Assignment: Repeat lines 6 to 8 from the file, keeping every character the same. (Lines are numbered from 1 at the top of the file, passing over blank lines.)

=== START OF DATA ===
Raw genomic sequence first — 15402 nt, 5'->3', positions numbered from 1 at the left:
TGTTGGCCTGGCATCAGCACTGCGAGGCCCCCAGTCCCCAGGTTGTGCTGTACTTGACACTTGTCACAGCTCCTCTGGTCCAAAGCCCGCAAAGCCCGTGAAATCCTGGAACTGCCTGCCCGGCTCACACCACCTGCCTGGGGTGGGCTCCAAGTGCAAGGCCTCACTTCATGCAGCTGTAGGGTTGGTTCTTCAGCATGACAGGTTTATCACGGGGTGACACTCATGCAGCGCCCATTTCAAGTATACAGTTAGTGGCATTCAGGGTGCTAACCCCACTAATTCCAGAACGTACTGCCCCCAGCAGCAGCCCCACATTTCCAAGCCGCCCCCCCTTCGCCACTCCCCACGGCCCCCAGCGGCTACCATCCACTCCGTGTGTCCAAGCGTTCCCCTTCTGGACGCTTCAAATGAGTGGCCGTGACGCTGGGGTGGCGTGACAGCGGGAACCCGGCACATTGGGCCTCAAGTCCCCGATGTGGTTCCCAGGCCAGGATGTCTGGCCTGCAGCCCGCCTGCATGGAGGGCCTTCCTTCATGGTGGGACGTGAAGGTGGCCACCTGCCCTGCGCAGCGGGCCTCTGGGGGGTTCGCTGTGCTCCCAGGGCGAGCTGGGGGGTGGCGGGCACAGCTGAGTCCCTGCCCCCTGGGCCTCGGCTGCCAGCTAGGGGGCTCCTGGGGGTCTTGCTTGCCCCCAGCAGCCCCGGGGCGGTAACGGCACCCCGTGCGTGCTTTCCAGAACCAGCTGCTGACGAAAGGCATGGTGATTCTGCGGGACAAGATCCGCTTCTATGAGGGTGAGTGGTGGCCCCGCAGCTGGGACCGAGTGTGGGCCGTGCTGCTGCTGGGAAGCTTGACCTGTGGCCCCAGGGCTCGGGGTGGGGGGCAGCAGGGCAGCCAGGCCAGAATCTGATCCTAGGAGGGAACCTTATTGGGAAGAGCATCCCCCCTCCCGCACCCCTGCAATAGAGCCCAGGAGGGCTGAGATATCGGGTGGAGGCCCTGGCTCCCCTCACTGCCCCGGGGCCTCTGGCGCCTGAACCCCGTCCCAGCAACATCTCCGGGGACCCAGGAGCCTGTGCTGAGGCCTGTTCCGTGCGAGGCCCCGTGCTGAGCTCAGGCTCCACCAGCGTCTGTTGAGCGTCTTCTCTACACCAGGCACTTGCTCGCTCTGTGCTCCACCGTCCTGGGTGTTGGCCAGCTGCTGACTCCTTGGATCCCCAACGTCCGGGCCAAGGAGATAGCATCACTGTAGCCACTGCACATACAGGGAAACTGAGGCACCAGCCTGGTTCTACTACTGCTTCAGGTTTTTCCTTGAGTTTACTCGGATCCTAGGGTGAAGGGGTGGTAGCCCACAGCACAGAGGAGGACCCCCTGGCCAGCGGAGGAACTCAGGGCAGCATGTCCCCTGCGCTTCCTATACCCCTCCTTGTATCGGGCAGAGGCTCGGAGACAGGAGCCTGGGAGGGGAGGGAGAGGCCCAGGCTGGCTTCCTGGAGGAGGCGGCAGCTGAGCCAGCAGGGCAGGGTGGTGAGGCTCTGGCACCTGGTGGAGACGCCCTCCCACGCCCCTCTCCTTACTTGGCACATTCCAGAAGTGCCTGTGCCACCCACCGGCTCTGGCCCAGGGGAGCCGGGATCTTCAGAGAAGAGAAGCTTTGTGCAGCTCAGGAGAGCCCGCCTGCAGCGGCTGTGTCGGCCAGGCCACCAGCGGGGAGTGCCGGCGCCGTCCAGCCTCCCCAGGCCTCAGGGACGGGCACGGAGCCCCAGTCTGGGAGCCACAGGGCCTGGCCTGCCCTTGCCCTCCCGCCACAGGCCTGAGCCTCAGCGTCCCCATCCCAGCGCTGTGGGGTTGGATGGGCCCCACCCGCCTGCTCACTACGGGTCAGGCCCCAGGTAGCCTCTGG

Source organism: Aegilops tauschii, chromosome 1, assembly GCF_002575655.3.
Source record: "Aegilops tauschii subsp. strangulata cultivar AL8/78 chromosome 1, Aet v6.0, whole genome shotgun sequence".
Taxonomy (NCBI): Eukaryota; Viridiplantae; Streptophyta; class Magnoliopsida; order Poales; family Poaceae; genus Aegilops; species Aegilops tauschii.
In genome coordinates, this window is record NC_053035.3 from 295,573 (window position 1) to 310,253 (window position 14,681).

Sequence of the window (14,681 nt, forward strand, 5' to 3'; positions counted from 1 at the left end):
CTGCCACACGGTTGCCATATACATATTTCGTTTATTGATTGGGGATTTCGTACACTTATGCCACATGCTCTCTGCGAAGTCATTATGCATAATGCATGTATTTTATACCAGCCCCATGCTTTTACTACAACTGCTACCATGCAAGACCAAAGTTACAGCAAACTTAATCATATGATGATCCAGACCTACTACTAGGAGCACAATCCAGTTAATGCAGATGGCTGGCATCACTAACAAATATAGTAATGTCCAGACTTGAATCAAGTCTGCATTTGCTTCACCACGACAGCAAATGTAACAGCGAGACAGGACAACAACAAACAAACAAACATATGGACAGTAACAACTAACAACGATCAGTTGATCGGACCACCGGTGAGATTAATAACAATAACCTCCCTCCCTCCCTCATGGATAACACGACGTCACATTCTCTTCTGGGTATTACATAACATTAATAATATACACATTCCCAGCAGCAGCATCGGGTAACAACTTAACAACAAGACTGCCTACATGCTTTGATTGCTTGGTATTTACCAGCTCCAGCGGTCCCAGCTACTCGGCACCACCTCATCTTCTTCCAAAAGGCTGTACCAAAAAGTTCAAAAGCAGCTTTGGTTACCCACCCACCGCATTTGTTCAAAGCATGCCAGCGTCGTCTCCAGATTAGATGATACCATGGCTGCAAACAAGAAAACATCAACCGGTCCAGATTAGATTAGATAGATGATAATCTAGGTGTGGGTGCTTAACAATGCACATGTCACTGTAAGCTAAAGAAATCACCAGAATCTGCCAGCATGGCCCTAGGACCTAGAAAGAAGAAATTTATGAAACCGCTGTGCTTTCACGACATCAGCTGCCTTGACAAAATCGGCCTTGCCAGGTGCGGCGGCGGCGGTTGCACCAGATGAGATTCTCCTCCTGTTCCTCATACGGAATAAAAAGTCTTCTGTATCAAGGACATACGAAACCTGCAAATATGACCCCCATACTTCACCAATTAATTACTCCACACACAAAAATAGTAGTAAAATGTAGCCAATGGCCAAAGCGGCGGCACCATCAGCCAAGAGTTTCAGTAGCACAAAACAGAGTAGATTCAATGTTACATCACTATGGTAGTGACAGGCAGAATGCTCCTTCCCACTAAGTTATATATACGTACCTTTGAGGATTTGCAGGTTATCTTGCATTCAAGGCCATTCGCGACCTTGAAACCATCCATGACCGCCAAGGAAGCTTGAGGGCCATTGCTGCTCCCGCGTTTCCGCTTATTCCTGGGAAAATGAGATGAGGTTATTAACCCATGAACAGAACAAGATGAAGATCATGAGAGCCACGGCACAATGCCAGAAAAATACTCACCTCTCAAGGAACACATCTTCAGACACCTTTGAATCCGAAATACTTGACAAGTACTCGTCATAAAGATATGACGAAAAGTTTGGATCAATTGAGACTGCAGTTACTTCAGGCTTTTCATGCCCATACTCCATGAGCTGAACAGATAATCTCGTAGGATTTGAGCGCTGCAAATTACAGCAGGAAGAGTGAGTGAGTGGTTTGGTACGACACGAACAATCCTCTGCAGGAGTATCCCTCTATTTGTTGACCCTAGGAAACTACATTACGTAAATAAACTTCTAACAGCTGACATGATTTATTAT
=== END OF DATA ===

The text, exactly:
In genome coordinates, this window is record NC_053035.3 from 295,573 (window position 1) to 310,253 (window position 14,681).

Sequence of the window (14,681 nt, forward strand, 5' to 3'; positions counted from 1 at the left end):
CTGCCACACGGTTGCCATATACATATTTCGTTTATTGATTGGGGATTTCGTACACTTATGCCACATGCTCTCTGCGAAGTCATTATGCATAATGCATGTATTTTATACCAGCCCCATGCTTTTACTACAACTGCTACCATGCAAGACCAAAGTTACAGCAAACTTAATCATATGATGATCCAGACCTACTACTAGGAGCACAATCCAGTTAATGCAGATGGCTGGCATCACTAACAAATATAGTAATGTCCAGACTTGAATCAAGTCTGCATTTGCTTCACCACGACAGCAAATGTAACAGCGAGACAGGACAACAACAAACAAACAAACATATGGACAGTAACAACTAACAACGATCAGTTGATCGGACCACCGGTGAGATTAATAACAATAACCTCCCTCCCTCCCTCATGGATAACACGACGTCACATTCTCTTCTGGGTATTACATAACATTAATAATATACACATTCCCAGCAGCAGCATCGGGTAACAACTTAACAACAAGACTGCCTACATGCTTTGATTGCTTGGTATTTACCAGCTCCAGCGGTCCCAGCTACTCGGCACCACCTCATCTTCTTCCAAAAGGCTGTACCAAAAAGTTCAAAAGCAGCTTTGGTTACCCACCCACCGCATTTGTTCAAAGCATGCCAGCGTCGTCTCCAGATTAGATGATACCATGGCTGCAAACAAGAAAACATCAACCGGTCCAGATTAGATTAGATAGATGATAATCTAGGTGTGGGTGCTTAACAATGCACATGTCACTGTAAGCTAAAGAAATCACCAGAATCTGCCAGCATGGCCCTAGGACCTAGAAAGAAGAAATTTATGAAACCGCTGTGCTTTCACGACATCAGCTGCCTTGACAAAATCGGCCTTGCCAGGTGCGGCGGCGGCGGTTGCACCAGATGAGATTCTCCTCCTGTTCCTCATACGGAATAAAAAGTCTTCTGTATCAAGGACATACGAAACCTGCAAATATGACCCCCATACTTCACCAATTAATTACTCCACACACAAAAATAGTAGTAAAATGTAGCCAATGGCCAAAGCGGCGGCACCATCAGCCAAGAGTTTCAGTAGCACAAAACAGAGTAGATTCAATGTTACATCACTATGGTAGTGACAGGCAGAATGCTCCTTCCCACTAAGTTATATATACGTACCTTTGAGGATTTGCAGGTTATCTTGCATTCAAGGCCATTCGCGACCTTGAAACCATCCATGACCGCCAAGGAAGCTTGAGGGCCATTGCTGCTCCCGCGTTTCCGCTTATTCCTGGGAAAATGAGATGAGGTTATTAACCCATGAACAGAACAAGATGAAGATCATGAGAGCCACGGCACAATGCCAGAAAAATACTCACCTCTCAAGGAACACATCTTCAGACACCTTTGAATCCGAAATACTTGACAAGTACTCGTCATAAAGATATGACGAAAAGTTTGGATCAATTGAGACTGCAGTTACTTCAGGCTTTTCATGCCCATACTCCATGAGCTGAACAGATAATCTCGTAGGATTTGAGCGCTGCAAATTACAGCAGGAAGAGTGAGTGAGTGGTTTGGTACGACACGAACAATCCTCTGCAGGAGTATCCCTCTATTTGTTGACCCTAGGAAACTACATTACGTAAATAAACTTCTAACAGCTGACATGATTTATTAT